While the Cube was practically littered with tiny, buzzing cafes who all thought they were the best around, Newman’s was the best and had been for as long as I could remember. There was no replicating the smell of greasy, spicy home cooking that hit you as soon as the bell dinged above your head, or the smiles the chefs gave you as you entered. Not to mention, their coffee was the strongest I’d ever had.
When I got there, my brother had already claimed our booth—far left against the windows, two tables away from the cafe’s back. Both he and the chefs looked up as the door banged shut behind me, forcing out the foggy, dim late fall morning.
“Now, Mila!” called one of the chefs from behind the counter, waving her spatula at me. “How long were you planning to keep your brother waiting?”
I gave a sheepish grin. “Sorry, Ms. Hattie. I didn’t take my bike this time.”
Ms. Hattie raised her eyebrows at me, but I just laughed and slid into the booth seat across from Seth. As I did, he grunted and checked his watch. Not meeting my eyes, he said, “Four minutes.”
“Four minutes?” I repeated. “That’s not as late as I thought.”
“It’s too close to five minutes.”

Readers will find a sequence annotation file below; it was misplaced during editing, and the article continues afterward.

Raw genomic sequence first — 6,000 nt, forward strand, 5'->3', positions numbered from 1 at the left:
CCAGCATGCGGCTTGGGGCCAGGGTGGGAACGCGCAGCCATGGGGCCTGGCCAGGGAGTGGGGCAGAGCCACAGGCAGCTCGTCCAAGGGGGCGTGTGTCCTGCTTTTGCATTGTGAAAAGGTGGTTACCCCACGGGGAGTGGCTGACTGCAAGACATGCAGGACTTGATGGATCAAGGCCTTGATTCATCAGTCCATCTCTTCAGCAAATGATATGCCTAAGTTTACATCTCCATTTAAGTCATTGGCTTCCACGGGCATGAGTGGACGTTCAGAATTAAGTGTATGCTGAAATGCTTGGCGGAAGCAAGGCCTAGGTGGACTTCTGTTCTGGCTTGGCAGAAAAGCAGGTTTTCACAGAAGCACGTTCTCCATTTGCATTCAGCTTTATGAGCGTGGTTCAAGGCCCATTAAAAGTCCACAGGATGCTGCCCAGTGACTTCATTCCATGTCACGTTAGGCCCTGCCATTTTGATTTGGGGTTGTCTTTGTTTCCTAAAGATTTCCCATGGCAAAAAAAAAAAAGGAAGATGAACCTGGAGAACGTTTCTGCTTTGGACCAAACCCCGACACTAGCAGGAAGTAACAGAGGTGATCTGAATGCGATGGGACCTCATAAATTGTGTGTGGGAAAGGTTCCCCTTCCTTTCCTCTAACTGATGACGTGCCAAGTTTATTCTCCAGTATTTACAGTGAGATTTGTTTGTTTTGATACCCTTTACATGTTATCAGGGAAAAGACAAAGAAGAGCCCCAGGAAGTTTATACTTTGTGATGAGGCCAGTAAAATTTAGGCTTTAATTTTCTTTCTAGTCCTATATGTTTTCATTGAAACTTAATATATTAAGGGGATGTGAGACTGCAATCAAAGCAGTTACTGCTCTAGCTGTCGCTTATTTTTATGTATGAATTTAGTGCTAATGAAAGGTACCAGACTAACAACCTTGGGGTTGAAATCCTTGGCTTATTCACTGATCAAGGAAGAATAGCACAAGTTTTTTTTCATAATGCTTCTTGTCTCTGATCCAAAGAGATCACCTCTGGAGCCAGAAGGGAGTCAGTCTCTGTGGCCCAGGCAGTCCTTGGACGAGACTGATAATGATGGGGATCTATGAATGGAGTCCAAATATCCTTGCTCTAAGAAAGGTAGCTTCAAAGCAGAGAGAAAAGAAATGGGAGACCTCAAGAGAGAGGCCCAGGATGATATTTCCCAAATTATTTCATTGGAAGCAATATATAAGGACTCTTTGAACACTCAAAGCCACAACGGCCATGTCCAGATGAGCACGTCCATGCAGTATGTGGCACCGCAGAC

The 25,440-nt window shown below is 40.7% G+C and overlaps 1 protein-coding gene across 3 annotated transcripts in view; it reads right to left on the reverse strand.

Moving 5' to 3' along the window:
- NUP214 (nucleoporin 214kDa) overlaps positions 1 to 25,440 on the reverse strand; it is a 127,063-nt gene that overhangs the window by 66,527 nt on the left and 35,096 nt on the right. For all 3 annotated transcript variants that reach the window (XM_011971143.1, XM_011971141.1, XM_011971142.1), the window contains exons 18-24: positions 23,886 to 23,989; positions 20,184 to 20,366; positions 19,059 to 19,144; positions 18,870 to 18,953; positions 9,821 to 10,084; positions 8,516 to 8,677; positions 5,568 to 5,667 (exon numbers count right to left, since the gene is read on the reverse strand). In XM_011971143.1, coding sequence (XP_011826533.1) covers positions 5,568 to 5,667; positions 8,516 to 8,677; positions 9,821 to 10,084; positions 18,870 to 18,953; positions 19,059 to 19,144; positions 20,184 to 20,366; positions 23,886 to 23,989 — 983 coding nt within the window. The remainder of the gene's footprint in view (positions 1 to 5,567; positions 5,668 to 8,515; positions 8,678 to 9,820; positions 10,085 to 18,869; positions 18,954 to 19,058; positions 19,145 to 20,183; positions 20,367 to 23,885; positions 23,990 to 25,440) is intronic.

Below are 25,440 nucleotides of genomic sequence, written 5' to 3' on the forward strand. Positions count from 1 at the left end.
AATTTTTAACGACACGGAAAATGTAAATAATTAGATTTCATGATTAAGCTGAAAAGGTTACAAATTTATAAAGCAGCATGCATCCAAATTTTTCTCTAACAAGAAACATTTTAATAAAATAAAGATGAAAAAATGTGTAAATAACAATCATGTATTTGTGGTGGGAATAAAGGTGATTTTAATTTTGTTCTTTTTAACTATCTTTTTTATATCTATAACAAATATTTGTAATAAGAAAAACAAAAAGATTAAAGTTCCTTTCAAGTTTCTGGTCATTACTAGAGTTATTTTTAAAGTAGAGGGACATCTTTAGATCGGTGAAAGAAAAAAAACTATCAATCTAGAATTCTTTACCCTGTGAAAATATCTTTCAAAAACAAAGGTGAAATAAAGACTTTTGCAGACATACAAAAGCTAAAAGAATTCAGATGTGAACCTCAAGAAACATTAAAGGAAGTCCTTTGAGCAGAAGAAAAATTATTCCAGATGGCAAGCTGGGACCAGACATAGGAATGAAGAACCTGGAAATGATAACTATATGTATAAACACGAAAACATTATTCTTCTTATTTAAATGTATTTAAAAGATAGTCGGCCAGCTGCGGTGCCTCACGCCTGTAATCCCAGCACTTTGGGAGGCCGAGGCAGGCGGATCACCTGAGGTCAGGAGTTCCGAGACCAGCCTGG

I paused, wondering if he was serious. Then I remembered that he was Seth, and he was always serious. “Are you going to lecture me again?”
“No point,” Seth said, drumming his fingers across the table. His eyes, the pensive dark brown we both shared, examined the view beyond the window. It wasn’t much of a view at all, really, just some crowded yet luxury townhouses, a dog park, and the Members Building in the distance, a black and menacing spire that could be seen from anywhere in the Society. “You never listen,” he added.
I glanced at the menu, acted like I was honestly considering it, then set it down again. “I do. Sometimes. When you say stuff worth listening to.”
He gave me a look like he was about to give a retort, probably something sarcastic and slightly offensive, if I knew my older brother at all. Yet, he didn’t, just sighed and said, “I didn’t think you’d come. Didn’t you and Tessa have plans for today?”